Forty-two pieces of metal had to be extracted from Gonzo’s stomach – everything from screws and nails to saw blades and plastic.
This is a nine-year-old pitbull-cross surrendered by his previous owners after four different visits to the Langley Animal Protection Society’s Patti Dale Animal Shelter in Aldergrove.
Gonzo had fleas and huge bald patches all over his body. He was so itchy that every time someone touched him he’d almost fall over trying to get more scratches, recalled LAPS executive director Jayne Nelson.
“He’s such a sweet, sweet dog. But he was in such distress.”
It turned out that Gonzo was suffering from a “horrible skin infection for a long time,” she explained.
He would ultimately be treated with “heavy duty antibiotics and medicated baths to treat it.” But it was while Nelson’s team was waiting for his skin condition to clear up, that he began “terrifying staff by having fainting spells.”
X-rays lead to the shocking discovery that dozens and dozens of foreign objects were embedded in his stomach.
“There was so much scrap metal in there, it was crazy,” Nelson said.
Gonzo underwent emergency laparoscopic surgery, and after a few weeks in recovery, he was declared “metal-free” and fit for adoption.
Waiting in the wings were Aaron and Rachele Dunne, who learned of Gonzo on the LAPS Facebook page, fell in love with him, and eventually adopted him – despite all his medical issues, Nelson noted.
Fast forward four years. Gonzo is basking in his loving, forever home and his parents wanted to spotlight the amazing work that LAPS did for Gonzo – and does for so many other animals each year.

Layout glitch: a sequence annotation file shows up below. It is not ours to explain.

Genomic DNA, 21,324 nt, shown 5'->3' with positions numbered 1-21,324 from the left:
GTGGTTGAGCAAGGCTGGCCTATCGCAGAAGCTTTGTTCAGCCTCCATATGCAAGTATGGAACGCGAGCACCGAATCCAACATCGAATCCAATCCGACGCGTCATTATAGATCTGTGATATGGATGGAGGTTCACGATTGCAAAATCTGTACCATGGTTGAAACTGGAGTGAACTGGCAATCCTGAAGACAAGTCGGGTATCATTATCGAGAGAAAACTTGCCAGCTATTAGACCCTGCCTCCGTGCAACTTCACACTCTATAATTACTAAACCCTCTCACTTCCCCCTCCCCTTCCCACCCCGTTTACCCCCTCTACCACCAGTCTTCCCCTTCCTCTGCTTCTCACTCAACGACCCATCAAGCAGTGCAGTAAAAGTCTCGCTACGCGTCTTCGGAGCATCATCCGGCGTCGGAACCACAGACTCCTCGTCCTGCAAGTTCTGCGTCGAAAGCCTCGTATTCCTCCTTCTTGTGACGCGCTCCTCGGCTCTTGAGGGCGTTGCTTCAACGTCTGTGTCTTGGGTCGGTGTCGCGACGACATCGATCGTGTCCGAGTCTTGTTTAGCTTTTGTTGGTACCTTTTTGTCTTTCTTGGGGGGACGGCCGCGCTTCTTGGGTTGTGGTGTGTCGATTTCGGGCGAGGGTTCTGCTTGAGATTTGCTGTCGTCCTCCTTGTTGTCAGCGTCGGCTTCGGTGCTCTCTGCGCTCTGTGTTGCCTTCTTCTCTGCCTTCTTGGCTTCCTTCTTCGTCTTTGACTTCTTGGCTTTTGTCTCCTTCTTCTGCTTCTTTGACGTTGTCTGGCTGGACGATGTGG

So at last year’s Furry Tail Endings fundraising gala, the couple purchased a live auction item that gave them a platform to share Gonzo’s story and express their thanks to LAPS.
This big boy is now the “centrefold” in a 2019 calendar that was just recently released in Langley. Not your typical centrefold, that’s for sure, Nelson said.
Typically, this fundraising calendar features Township firefighters with their own pets (dogs or cats), or alternately some of the animals that have come up for adoption at LAPS.
But the Township of Langley Firefighters Charitable Society (TLFCS) decided to augment their own pictures. They opted to auction off a pet profile in the calendar during a LAPS gala, to raise additional money for the cause, explained calendar founder and organizers Steve McLay.
Hence how Gonzo landed his spot in the centrefold.
This is the third year in a row that the TLFCS has produced the annual calendar that puts a fun and special twist on the traditional firefighter calendars.
Given the subject matter, it’s no surprise that proceeds from the calendar are divided between LAPS and the firefighters’ charitable society, said McLay.
From the sale of last year’s calendars, the TLFCS raised $9,000, $6,550 of which was presented to LAPS earlier this month at the shelter’s 11th annual Furry Tail Endings gala.
“What’s really amazing is that they’re going to do it again,” Nelson said at the gala, overjoyed by the partnership that has developed between LAPS and the firefighters.
The calendars are $10 each and available at Shopper’s Drug Mart stores throughout Langley, with a little bit of an in-house rivalry going on between the different Shopper’s to see which store can sell the most, McLay said.
The firefighter and pet calendars will be available through until the new year, if they last that long.
“They’re starting to go pretty quick,” McLay said, somewhat gleefully. “I’m actually hoping we’re going to sell out.”
The calendars are selling faster than they have before, in part, he suspects due to people being more aware they exist and understanding it helps local charities.
With more than a third sold before the Christmas season even started, he suggested: “For those picking up a few Christmas presents, these calendars make a great stocking stuffer.”